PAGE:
Requiring Individuals to Obtain Health Insurance: A Constitutional Analysis Page: 2 of 42
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Requiring Individuals to Obtain Health Insurance: A Constitutional Analysis
As part of the Patient Protection and Affordable Care Act (ACA), P.L. 111-148, as amended,
Congress enacted a "minimum coverage provision," which compels certain individuals to have a
minimum level of health insurance (i.e., an "individual mandate"). Individuals who fail to do so
may be subject to a monetary penalty, administered through the tax code. Congress has never
compelled individuals to buy health insurance, and there has been significant controversy and
debate over whether the requirement is within the scope of Congress's legislative powers.
Shortly after ACA was enacted, several lawsuits were filed that challenge the individual mandate
on constitutional grounds. While some of these cases have been dismissed for procedural reasons,
others have moved forward. These challenges have now reached the Supreme Court. During the
last week of March, the Court heard arguments in HHS v. Florida, a case in which attorneys
general and governors in 26 states as well as others brought an action against the Administration,
seeking to invalidate the individual mandate and other provisions of ACA. Besides evaluating the
constitutionality of the individual mandate, the Court is examining the question of whether the
Anti-Injunction Act currently prevents the Court from ruling on the merits of the case. It also is
considering the extent to which the minimum coverage provision can be severed from the
remainder of ACA, if it is found to be unconstitutional. Finally, the Court is analyzing ACA's
expansion of the Medicaid program and whether it unconstitutionally "coerces" states into
compliance with federal requirements. This last issue will be addressed in CRS Report R42367,
Federalism Challenge to Medicaid Expansion Under the Affordable Care Act: Florida v.
Department of Health and Human Services, by Kenneth R. Thomas.
While there is no specific enumerated constitutional power to regulate health care or establish a
minimum coverage provision, Congress's taxing power or its power to regulate interstate
commerce may be pertinent. With regard to the taxing power, the requirement to purchase health
insurance might be construed as a tax and upheld so long as it was found to comply with the
constitutional restrictions imposed on direct and indirect taxes. On the other hand, opponents of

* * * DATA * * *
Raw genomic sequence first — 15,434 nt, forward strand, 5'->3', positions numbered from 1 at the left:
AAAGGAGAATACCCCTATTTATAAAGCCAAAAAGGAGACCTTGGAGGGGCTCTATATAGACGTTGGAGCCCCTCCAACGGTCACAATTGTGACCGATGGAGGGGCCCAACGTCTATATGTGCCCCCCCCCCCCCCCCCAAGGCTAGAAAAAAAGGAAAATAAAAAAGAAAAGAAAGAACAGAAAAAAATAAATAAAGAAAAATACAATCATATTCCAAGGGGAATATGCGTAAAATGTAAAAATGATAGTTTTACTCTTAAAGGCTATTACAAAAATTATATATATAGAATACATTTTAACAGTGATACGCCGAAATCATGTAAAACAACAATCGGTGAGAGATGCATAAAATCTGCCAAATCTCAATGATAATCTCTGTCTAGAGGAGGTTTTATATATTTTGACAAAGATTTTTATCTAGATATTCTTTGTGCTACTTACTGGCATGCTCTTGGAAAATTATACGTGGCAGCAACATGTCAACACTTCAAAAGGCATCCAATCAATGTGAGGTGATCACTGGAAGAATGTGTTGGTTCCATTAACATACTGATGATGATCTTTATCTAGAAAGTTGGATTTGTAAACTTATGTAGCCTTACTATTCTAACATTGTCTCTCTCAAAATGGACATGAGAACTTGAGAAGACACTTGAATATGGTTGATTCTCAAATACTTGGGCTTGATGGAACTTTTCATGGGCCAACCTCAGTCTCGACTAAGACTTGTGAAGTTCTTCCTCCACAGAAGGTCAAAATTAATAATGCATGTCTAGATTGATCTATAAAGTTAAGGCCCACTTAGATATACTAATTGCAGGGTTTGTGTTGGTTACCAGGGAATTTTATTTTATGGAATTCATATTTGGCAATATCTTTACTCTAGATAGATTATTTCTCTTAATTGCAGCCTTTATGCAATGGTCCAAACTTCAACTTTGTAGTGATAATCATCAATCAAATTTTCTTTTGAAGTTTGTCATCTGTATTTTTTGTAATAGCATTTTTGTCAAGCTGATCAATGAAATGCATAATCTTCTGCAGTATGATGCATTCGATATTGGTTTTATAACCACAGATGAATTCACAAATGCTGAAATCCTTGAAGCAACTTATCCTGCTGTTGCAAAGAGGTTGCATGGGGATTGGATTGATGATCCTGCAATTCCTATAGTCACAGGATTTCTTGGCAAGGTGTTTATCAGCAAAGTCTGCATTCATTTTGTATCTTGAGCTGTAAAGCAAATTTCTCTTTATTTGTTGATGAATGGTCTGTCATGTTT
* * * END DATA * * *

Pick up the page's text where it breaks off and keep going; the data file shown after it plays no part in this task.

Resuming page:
the minimum coverage provision may argue that since it is imposed conditionally and may be
avoided by compliance with regulations set out in the statute, that the requirement may be more
accurately described as a penalty. If so, the taxing power alone might not provide Congress the
constitutional authority to support this provision.
In evaluating the minimum coverage provision under the Commerce Clause, one of several issues
that may be examined is whether the individual mandate is a regulation of economic activity.
Some argue that the requirement to purchase health insurance is economic in nature because it
regulates how an individual participates in the health care market, through insurance or otherwise.
Conversely, others argue that forcing individuals to participate in commerce in order to regulate
them goes beyond the bounds of the clause.
This report analyzes certain constitutional issues raised by requiring individuals to purchase
health insurance under Congress's authority under its taxing power or its power to regulate
interstate commerce. It also addresses whether the exceptions to the minimum coverage provision
to purchase health insurance satisfy First Amendment freedom of religion protections. Finally,
this report discusses some of the more publicized legal challenges to ACA, as well additional
issues that are currently before the Court.
Congressional Research Service
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Staman, Jennifer; Brougher, Cynthia; Liu, Edward C.; Lunder, Erika K. & Thomas, Kenneth R. Requiring Individuals to Obtain Health Insurance: A Constitutional Analysis, report, April 6, 2012; Washington D.C.. (digital.library.unt.edu/ark:/67531/metadc821696/m1/2/: accessed October 17, 2018), University of North Texas Libraries, Digital Library, digital.library.unt.edu; crediting UNT Libraries Government Documents Department.